Bonita Springs, Estero has something for everyone
January 14, 2009
Lee County’s southern communities offer an enticing array of things to see and do. From its beaches and historic sites to its unmatched shopping malls and professional sports venues, south Lee offers something for everyone.
Folklore has it that the area was named Survey after the engineers who camped on Surveyors Creek to make early maps. That creek today is named the Imperial River and provides a backdrop for some of the most expensive real estate in Florida. Even further back, in the late 1800s, promoters interested in selling Florida real estate discovered the Bonita area. Early industries included pineapple and citrus farms, according to the Bonita Springs Historical Society.
As the area began to see permanent residents, the first elementary school was built in 1921 and enlarged six years later. The Tamiami Trail from Tampa to Miami was blazed in the late 1920s. Today, it's known as Old 41 — "new" four-lane Highway 41 was not built until the late 1970s while Interstate 75 finally came through in the early 1980s. Volunteer fire and ambulance service arrived in the 1950s and a fire-taxing district was approved in the mid-1960s. The first Lee County Sheriff's Office substation was built in the 1970s. Today, Bonita Springs is home to the sheriff's office south district.
Bonita has been home to a number of well-known establishments, notably the first Shell Factory built on the northwest corner of Terry Street in the late 1930s to provide shells and trinkets for a growing tourist trade. The Shell Factory burned in 1952 and was moved to North Fort Myers, where it is today.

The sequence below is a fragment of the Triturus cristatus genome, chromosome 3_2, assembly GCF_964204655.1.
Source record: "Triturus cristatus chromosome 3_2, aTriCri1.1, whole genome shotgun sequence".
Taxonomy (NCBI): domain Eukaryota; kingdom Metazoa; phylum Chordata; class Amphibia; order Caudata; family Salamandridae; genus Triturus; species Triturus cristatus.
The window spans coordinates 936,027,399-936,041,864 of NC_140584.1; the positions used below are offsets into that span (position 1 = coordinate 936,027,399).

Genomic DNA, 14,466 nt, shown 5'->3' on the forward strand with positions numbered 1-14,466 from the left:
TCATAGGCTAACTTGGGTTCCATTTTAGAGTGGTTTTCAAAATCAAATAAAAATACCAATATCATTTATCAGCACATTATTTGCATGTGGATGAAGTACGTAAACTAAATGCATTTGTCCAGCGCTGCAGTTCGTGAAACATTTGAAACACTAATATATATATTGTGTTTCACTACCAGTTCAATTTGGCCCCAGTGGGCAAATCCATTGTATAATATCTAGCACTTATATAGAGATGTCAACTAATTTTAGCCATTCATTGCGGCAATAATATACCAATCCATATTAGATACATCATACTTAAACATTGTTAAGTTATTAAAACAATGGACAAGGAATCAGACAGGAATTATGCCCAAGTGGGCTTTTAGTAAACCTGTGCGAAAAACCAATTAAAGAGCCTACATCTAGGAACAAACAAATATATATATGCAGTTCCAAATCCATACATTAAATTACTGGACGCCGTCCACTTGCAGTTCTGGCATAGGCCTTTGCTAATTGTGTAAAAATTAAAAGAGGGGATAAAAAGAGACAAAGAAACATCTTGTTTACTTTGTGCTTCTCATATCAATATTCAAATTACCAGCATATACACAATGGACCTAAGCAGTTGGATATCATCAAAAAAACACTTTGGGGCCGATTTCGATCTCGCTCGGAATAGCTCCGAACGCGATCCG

On Dec. 31, 1999, Bonita Springs became a city for the second time. It had been incorporated in the 1920s, but facing a $7,000 bill from FPL for street lights, city fathers surrendered the charter as a swap for Lee County's paying the tab.
Spanish for estuary, Estero has been slowly transformed from undeveloped land that was once little more than a remote home for a newfound religious sect and habitat of the Estero River — still there for visitors and residents to paddle. To keep growth under control, residents have banded together to persuade the county to only allow Mediterranean-style architecture and top-of-the-line stores. Even gas stations must conform to the look of luxury.
Bonita Beach is low-key with new, upscale residences mixed among those from years past. On Big Hickory Island, the beaches are the main attraction — with good reason. Vast and clear, they are a big favorite for endangered sea turtles during nesting season, May through October.
Parking is plentiful, with ample beach accesses from the main road. But still, it may be wise to arrive early to beat the crowd and don’t forget plenty of beverages to keep cool in the sun. Boat rentals and personal watercraft rentals are nearby, as are many restaurants and lounges, restroom facilities, picnic areas and volleyball courts.
One professional sport team, the Everblades, calls Germain Arena at 11000 Everblades Parkway home. The arena also is open to the public for a cool ice skating or hockey treat, plus major concerts and other events are held there all year. Florida Gulf Coast University is home to college athletics, including men’s and women’s basketball and hockey, all of which play at Alico Arena on campus.
Fall in love with Lovers Key State Park, which was voted one of the top 10 parks in Florida by the Travel Channel.
It’s said the Key, once only accessible by boat, was only visited by lovers for its quiet, white-sand beach and shallow, tranquil waters.
Times have changed, and while plenty of lovers still frequent the little island, the location of picnic tables under gazebos, barbecue grills, a playground for the little ones, canoeing, kayaking and eco-tours make this a great place for the whole family.
For boaters, the Key has a boat ramp with a concession that sells bait and snacks. Kayak and bike rentals, as well as fishing supplies and snacks, are available at the stand. Other amenities include restrooms, rinse-off showers, a boat ramp and picnic areas. The park is ADA accessible.